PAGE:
1st Degree Burn with Minor Blistering
[blisters] doe arise, in the which is contained cleere and white water, as also the upper skin is separated"3.

When dealing with 1st degree burns, Fabry advises the surgeon to "prevent the rising of pustels [blisters]; for if he can do that the Patient need not feare any further molestation"4. After that, he suggests applying hot liquids, reasoning that "outward heat doth draw unto it Empyruma [empyreuma], that is, heat left by the fire in the burned part, as Aristotle and experience teacheth;  for as a Scorpion being applied to the bit of a Scorpion doth draw to it his proper poison; so doth heate draw heat"5. Following the drawing of heat with heat, he suggests applying oily concoctions and onions - the details of which we'll examine in greater detail when we discuss medicines. These would tend to protect the wound from the air and perhaps mitigate the pain.

John Moyle likewise explains that when a burn is "Superficial then blisters and Fiery heat in sues."6 While not identifying the specific treatments for first degree burns, Moyle broadly advises the surgeon to use a similar procedure to that specified by Fabry. "You have at first here a Two-fold Scope; that is, to Mitigate the Pain, and fetch out the Burning"7. The concept of separating pain from the removal of the burning sensation from a burn may seem sort of odd to us, but it is based on the classical teachings about medicines which will be discussed further in the next section.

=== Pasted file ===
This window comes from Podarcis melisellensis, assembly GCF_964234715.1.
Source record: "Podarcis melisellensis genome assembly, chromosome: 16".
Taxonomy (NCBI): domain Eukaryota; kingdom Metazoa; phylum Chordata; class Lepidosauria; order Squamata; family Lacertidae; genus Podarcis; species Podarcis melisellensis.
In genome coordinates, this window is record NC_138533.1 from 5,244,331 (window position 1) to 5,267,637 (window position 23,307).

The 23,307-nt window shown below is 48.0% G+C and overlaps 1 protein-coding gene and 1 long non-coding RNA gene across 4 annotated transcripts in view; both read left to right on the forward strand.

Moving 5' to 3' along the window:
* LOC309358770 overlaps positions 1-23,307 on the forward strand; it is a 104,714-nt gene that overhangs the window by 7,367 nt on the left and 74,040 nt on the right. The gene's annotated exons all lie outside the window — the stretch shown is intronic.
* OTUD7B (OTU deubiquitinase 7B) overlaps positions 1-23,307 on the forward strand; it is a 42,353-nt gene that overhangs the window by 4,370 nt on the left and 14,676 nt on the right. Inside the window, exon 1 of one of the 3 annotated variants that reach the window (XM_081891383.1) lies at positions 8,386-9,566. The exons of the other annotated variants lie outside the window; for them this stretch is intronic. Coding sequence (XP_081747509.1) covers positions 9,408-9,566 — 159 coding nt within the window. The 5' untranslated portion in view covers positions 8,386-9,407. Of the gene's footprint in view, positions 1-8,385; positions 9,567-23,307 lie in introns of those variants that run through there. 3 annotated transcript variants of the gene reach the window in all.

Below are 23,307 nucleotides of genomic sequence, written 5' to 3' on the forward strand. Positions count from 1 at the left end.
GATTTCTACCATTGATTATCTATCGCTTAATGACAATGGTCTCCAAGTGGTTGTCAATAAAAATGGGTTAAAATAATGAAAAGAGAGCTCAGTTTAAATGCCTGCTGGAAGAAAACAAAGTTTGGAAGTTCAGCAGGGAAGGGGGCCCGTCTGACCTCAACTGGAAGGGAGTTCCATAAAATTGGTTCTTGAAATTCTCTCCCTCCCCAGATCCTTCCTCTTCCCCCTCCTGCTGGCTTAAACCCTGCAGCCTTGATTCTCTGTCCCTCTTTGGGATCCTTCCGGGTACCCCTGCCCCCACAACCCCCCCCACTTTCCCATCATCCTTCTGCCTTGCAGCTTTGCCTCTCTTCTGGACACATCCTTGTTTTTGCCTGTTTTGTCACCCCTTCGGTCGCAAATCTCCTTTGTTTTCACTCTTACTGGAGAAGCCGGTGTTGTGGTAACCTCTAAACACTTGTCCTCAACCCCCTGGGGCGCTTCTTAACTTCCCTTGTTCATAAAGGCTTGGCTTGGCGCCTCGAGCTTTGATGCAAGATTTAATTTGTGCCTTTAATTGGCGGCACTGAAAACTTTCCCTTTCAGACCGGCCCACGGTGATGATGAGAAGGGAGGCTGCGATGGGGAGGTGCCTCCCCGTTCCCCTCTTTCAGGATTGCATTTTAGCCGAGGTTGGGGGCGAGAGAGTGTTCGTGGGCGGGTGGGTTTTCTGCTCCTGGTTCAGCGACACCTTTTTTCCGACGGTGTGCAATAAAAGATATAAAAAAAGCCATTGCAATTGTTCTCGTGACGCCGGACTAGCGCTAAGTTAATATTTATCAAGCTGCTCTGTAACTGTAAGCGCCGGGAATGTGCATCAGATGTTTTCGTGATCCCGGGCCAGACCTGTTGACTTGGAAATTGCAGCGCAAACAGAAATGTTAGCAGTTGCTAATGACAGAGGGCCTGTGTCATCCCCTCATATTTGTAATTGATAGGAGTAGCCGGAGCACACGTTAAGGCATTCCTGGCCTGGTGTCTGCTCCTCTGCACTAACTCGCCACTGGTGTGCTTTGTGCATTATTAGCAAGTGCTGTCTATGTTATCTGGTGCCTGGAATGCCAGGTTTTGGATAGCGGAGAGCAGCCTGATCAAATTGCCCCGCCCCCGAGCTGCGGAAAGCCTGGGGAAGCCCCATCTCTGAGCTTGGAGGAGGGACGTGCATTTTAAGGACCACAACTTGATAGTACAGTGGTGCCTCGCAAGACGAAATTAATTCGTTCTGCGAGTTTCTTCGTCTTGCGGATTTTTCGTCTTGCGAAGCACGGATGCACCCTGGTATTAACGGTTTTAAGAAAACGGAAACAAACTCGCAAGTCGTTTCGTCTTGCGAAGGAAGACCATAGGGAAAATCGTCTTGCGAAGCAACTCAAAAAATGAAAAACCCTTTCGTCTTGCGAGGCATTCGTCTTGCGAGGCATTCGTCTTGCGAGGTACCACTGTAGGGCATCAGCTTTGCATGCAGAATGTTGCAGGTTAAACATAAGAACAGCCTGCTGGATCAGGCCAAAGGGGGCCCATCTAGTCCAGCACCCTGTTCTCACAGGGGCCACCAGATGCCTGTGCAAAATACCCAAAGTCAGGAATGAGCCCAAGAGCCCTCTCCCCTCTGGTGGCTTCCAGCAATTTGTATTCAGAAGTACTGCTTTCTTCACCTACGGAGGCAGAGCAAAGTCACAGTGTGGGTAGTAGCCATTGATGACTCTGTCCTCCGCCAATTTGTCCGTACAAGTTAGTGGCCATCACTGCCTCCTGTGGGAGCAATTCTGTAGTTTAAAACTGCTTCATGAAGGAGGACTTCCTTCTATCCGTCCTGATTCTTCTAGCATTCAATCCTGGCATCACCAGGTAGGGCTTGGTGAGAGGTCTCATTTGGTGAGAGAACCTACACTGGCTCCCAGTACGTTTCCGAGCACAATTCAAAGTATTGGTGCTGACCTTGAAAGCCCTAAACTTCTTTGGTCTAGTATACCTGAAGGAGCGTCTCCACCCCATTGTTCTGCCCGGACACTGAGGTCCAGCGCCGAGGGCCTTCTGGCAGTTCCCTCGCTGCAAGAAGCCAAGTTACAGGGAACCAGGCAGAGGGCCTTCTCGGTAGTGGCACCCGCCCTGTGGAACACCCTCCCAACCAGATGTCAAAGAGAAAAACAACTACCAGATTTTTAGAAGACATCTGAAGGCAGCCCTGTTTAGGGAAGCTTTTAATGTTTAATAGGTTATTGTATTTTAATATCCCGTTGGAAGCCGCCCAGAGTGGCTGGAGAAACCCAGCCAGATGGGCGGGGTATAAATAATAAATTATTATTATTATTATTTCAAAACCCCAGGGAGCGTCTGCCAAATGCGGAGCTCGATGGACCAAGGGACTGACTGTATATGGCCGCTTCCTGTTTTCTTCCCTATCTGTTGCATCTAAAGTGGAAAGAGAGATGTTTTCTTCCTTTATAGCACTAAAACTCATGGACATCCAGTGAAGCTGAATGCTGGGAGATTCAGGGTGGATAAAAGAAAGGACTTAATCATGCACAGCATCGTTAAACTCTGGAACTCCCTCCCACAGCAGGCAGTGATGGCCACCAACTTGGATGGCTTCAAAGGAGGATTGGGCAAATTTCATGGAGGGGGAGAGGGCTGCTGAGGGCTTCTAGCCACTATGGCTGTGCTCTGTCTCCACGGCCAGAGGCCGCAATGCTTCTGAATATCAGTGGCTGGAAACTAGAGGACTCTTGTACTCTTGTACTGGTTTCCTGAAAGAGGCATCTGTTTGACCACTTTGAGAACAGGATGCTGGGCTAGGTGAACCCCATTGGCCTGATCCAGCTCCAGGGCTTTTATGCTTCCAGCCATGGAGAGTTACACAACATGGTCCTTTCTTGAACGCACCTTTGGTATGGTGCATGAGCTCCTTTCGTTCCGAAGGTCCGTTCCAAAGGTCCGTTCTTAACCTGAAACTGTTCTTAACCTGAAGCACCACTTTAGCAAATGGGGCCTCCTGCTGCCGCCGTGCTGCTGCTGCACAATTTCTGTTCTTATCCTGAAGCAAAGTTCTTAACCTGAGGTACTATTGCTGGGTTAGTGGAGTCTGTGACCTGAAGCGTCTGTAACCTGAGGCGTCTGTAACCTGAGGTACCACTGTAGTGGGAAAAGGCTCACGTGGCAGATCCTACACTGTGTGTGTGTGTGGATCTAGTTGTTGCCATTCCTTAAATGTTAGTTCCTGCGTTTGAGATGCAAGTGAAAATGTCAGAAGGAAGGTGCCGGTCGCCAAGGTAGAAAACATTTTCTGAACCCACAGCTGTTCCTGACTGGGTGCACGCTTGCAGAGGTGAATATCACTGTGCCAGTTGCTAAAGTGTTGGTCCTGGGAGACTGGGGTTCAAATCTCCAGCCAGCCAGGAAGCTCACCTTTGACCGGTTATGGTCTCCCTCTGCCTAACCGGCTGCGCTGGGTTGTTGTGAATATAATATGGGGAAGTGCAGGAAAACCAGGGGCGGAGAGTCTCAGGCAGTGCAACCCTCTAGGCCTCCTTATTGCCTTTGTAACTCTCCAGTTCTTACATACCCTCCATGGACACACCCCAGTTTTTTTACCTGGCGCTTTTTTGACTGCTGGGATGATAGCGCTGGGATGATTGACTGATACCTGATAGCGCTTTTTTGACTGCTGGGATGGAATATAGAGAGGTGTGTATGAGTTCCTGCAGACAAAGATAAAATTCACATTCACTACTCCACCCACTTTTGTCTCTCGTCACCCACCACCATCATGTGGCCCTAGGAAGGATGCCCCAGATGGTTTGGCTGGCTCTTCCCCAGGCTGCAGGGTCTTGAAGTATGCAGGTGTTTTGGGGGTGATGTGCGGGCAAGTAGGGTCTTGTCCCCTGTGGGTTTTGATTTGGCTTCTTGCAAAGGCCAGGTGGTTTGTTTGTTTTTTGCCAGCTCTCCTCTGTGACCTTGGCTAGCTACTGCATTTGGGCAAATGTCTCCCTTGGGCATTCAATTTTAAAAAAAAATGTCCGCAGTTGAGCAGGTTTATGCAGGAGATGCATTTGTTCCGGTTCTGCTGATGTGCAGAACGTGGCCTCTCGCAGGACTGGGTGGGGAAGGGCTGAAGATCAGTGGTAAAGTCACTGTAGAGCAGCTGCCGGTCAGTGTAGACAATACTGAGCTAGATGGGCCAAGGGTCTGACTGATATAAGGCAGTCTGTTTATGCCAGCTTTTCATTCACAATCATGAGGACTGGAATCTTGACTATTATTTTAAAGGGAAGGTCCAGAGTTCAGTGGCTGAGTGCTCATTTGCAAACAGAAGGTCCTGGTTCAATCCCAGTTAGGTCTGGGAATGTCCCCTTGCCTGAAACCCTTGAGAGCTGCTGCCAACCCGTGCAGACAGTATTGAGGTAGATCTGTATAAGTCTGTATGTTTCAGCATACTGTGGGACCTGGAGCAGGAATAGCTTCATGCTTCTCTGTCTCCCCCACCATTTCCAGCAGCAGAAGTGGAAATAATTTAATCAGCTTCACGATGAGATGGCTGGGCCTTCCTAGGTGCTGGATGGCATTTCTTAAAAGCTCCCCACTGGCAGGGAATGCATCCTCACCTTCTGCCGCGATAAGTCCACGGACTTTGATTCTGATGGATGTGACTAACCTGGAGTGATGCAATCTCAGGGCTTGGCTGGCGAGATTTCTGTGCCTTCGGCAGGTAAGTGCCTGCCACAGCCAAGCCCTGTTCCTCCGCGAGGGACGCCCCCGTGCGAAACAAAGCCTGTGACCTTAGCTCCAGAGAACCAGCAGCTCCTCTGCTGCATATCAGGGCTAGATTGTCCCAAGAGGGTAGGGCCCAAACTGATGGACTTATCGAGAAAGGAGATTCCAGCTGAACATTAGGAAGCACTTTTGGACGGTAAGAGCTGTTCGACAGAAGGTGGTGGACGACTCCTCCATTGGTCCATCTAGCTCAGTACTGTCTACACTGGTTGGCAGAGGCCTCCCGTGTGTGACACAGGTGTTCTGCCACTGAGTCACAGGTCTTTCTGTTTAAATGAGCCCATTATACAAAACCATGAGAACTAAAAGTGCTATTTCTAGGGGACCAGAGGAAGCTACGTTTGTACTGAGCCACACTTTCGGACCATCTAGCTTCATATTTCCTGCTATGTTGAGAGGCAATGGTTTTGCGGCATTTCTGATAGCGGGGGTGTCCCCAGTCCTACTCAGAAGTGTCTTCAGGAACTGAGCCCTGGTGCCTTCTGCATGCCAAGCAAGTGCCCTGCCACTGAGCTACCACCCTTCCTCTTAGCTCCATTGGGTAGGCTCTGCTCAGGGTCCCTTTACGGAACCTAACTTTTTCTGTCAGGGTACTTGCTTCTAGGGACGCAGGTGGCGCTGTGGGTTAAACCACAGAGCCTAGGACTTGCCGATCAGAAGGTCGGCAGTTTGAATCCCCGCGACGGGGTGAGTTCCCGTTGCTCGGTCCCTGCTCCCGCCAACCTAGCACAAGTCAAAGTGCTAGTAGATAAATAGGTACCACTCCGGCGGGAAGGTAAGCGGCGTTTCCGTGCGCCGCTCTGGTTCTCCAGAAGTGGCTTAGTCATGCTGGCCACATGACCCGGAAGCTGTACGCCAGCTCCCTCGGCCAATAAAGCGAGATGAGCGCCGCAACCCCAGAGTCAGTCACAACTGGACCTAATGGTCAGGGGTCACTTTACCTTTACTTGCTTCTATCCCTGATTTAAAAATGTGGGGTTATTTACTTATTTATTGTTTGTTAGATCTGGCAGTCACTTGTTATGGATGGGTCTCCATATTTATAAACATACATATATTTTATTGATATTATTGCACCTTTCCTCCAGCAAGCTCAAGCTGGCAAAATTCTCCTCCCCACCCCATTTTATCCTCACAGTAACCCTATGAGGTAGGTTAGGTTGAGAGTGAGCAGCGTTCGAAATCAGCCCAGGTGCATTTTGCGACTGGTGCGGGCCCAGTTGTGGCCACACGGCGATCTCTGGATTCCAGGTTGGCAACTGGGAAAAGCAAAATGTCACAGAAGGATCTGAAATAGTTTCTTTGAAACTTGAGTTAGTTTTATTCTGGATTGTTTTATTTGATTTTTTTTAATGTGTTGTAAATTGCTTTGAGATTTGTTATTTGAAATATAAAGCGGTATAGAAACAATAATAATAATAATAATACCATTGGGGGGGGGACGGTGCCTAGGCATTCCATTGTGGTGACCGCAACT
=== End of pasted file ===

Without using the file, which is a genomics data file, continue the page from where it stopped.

1 Guliielm. Fabricius Hildanus aka William Fabry, His Experiments in Chyrurgerie, p. 4; 2 Hildanus, p. 7; 3 Hildanus, ibid.; 4 Hildanus, p. 20; 5 Hildanus, ibid.; 6 John Moyle, The Sea Chirurgeon, p. 97; 7 Moyle,ibid.;

Burn Treatment Theory  - 2nd Degree Burns

Fabry Pitch Burning Lamp
Photo: Wiki User Ojan
A Pitch Burning Lamp
states that second degree burns are caused by agents which "longer stick, or [are] induced with a more violent heat"1. In this case, "the firy substance did touch the [body] part a longer time, or it retained some greater heat in it, as hot iron, or any liquid mettle, hard wood, Pitch, Oyle, Wax, and the like"2.